The hon. Member for Wakefield raised the issue of animals going to market and then being sold on. He might be interested to know that animals often show no clinical signs of the disease on the farm, but that the clinical symptoms are accentuated because of the stress placed on the animal by the transit and the offloading at market. Animals are sometimes picked up at market which have been incubating BSE, but it is the transit which has exacerbated the clinical symptoms.

Much has been made in the media recently about the fact that we cannot identify infected cattle which show no signs of the disease. Some mischievous journalists have presented this as a new finding. The press notice issued in June 1989, however, when the SBO ban was proposed, made it clear that the ban was being introduced precisely because we recognised the fact that pre-clinical cases could enter the food chain. The ban was designed, and all the subsequent scientific evidence has shown that it was

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correctly designed, to remove all the tissues that could harbour the agent. The Government do not argue that BSE in cattle could not be a risk to human health if no preventive measures were taken.

The Government have taken an ultra-precautionary line, and the overwhelming view of international experts is that we have acted correctly. Unfortunately, that does not make a good story in the press, which has tried to whip the issue up into a frenzy of public alarm when there is simply no cause.

I must tell the hon. Gentleman that it is most regrettable that the media choose to interview scientists and people who are eminent in their own specialty, particularly of medicine, but who have not been involved in the day-to-day research and information collected on the subject. They have been paraded as advisers to the Government, but the media have then not agreed to interview the very people who advise the Government. That poses the question whether the media, lacking other news stories, particularly in the pre-Christmas period, were rather unprincipled in the way in which they went about reporting the subject.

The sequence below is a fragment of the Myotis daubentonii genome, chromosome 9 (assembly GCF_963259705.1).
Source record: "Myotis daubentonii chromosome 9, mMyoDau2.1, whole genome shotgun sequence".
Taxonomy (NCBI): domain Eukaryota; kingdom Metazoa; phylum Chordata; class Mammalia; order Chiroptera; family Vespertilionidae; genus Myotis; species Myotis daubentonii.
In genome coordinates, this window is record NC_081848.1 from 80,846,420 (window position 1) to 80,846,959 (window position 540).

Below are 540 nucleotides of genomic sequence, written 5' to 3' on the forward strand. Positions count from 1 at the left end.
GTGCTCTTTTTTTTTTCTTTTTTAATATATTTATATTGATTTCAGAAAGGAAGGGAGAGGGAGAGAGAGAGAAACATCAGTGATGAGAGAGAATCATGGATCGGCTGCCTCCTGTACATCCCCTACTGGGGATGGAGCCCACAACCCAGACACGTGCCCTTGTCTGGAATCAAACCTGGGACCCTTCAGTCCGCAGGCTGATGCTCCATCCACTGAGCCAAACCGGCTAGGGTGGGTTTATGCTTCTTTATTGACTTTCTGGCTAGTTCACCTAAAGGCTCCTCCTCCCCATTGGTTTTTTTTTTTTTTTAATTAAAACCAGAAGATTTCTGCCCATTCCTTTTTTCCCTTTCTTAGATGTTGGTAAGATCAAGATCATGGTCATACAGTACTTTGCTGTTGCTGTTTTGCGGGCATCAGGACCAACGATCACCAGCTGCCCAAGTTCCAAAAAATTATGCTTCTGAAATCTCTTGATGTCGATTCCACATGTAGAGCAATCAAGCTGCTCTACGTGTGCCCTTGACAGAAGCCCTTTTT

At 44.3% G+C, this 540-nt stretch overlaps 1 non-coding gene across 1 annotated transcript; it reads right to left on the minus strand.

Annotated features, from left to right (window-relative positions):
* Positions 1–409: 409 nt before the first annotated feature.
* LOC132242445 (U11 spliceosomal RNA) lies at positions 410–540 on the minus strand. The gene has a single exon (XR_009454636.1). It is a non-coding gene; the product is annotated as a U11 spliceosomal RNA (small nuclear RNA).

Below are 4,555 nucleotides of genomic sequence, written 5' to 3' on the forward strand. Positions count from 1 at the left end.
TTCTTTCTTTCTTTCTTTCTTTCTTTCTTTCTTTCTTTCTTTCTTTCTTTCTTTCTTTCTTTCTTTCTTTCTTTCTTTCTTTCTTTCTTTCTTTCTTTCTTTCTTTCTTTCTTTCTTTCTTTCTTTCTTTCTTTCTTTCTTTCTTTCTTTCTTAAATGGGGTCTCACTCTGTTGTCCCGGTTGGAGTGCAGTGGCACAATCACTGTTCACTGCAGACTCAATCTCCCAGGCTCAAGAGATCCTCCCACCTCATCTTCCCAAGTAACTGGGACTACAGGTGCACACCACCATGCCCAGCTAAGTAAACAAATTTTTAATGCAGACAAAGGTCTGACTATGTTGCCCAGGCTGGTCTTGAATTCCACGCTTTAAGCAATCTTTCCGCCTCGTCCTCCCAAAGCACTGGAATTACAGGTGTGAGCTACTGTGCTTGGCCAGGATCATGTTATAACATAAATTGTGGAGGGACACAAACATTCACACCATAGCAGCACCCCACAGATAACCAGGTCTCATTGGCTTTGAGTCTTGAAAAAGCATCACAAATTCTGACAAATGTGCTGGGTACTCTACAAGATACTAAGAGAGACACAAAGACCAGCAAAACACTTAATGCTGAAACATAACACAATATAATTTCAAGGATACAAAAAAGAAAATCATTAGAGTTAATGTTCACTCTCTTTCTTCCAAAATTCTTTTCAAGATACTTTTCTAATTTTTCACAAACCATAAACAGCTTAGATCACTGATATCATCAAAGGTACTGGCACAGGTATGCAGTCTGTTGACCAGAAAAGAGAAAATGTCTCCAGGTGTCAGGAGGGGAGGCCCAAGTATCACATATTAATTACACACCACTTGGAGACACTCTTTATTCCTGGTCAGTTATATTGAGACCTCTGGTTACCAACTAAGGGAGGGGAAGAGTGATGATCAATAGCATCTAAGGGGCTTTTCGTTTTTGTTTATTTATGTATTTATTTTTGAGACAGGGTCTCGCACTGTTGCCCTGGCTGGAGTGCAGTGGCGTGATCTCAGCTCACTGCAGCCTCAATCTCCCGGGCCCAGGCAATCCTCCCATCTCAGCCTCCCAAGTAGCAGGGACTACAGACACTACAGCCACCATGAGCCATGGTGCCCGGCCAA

Many eminent scientists, including the chairman of the SEAC, and the chief medical officer advise the Government. The chief medical officer, not the Ministry of Agriculture, Fisheries and Food, is responsible for human health. The hon. Gentleman spoke about the separation of responsibilities. Obviously MAFF Ministers must answer questions about the animal food chain and how it interfaces with the human food chain, but the chief medical officer has responsibility for human health. He has made it clear that if he felt there was a need to warn the public of a threat to human health it would be his duty to do so regardless of what was said by other Ministries and other people. I am quite sure that he would carry out that duty and obligation to the country.

Mr. Gill: The debate is about serious matters and I think that the hon. Member for Wakefield (Mr. Hinchliffe) was in danger of confusing the animal health issue with the human health issue. As he knows, there is no direct proof of any connection between the two. He was able to make such a speech because no scientist worth his salt--I am sure that the Minister would agree that this is the problem from her point of view--will stand up in public or publish his findings stating categorically that there can be no link between BSE and CJD or between any other animal disease and any other human disease. That is the problem. The fact that scientists cannot give that categorical assurance does not license the hon. Member or the press to continue to make allegations without any basis of truth or science behind them.